What Should You Know about Food Contamination?

What Should You Know about Food Contamination?

It may be surprising that the food we eat could be contaminated. Even the ingredients used in preparing food could be contaminated. Generally, contaminants are substances that make the food products unsafe for human consumption. 

As per the Food Safety and Standards Act, 2006, contaminants can include any substandard food i.e. food of inferior quality; misbranded food, i.e. packages or advertisements displaying false or deceptive claims; or food containing extraneous matter, i.e. non-permitted ingredients or additives; food containing pesticides in excess of quantities specified by regulations; un-hygienically processed food; or food infected with bacteria, virus or fungi; or infested with worms, weevils or insects.

Food Contamination
Food Contamination

The Food Safety and Standards Authority of India (FSSAI) has defined a list of contaminants, toxins and chemical residues under the regulations for the purpose of food testing. FSSAI has also listed prohibited substances, such as coloring agents, starch, pepper oil, injectable dyes etc. under the regulations for prohibition and sale of substances. Tartrazine, high-fructose corn syrup (HFCS), diacetyl, and acrylamide are some of the dangerous substances being used as food additives that are prohibited under Indian and international regulations. Likewise, some common chemical substances include formalin, carbamide, ammonium sulfate, hydrogen peroxide, sodium bicarbonate, boric acid, and coal tar dyes.

Common Food, their Contaminants, and Associated Health Hazards

Contaminants can be added to food intentionally, largely for financial gains, such as the addition of extraneous materials to food ingredients. Contamination can also occur unintentionally, i.e. incidental that occurs accidentally or due to carelessness or ignorance. These include spillover from pesticides and fertilizers, rodent droppings, insect larvae, and heavy metal contamination of food. Although any one type of food can have more than one adulterant, the examples given below show only one type of adulterant for illustrative purposes.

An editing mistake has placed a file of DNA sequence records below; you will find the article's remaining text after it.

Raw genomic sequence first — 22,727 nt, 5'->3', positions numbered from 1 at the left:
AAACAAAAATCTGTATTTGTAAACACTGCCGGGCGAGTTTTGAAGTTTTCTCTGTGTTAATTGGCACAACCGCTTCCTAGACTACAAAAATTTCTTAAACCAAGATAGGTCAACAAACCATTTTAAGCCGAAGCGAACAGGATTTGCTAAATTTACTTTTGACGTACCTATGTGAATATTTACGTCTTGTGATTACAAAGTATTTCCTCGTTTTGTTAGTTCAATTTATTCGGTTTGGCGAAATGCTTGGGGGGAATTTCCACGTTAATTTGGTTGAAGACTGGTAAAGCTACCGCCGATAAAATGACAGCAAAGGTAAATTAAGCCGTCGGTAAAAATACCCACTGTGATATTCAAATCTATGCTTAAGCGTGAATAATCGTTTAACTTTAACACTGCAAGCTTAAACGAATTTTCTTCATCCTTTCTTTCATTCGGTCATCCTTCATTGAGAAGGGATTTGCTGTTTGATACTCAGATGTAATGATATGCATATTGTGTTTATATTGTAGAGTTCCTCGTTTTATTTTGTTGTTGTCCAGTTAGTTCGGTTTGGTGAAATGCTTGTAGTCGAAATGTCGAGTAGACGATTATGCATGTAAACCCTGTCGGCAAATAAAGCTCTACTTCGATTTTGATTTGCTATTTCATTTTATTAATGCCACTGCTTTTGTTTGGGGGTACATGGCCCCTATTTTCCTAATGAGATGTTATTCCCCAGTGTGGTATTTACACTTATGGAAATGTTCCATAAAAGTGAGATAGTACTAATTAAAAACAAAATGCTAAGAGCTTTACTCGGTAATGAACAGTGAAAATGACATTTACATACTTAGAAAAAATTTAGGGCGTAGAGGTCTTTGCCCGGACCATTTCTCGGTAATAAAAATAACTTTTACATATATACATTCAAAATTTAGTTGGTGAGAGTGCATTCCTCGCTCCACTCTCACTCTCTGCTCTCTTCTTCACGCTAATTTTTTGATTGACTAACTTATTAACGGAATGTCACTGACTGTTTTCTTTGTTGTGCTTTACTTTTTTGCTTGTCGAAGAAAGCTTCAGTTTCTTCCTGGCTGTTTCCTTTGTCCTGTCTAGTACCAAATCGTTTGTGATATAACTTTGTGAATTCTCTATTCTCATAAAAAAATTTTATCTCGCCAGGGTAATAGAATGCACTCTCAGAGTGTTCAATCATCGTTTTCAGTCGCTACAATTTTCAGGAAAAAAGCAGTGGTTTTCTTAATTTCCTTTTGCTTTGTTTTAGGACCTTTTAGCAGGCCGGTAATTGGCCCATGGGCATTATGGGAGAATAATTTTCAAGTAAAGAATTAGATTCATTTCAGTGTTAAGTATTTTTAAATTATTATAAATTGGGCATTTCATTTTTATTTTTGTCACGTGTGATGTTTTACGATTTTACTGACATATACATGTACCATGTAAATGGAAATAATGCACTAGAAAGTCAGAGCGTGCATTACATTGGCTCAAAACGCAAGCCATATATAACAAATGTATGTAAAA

Table 1: Food, contaminants and their health hazards

FoodContaminantHealth Hazard
Rice and other food grainsExtraneous materials (sand, stones, gravel, and other filth)Can cause physical damage to teeth and gums; causes vomiting, nausea, and diarrhea, if swallowed
Turmeric, yellow dals, and pulsesMetanil Yellow (a non-permitted yellow food color)It is toxic to the brain and spinal cord; long-term exposure can cause liver cancer
Green vegetablesMalachite Green (green colored dye)It is injurious to the liver; long-term exposure can cause lung cancer
Mustard seeds/oil and other edible oilsArgemone (prickly poppy) seeds, argemone oil, and mineral oilCan cause epidemic dropsy  (swelling of the legs) and severe glaucoma (disease of the eye due to increased pressure)
Paneer, khoya, milk, and milk productsStarchDecreases the nutritional value of food; long-term consumption can cause pancreatic cancer
Ice creamWashing powderSevere abdominal pain and abnormal liver function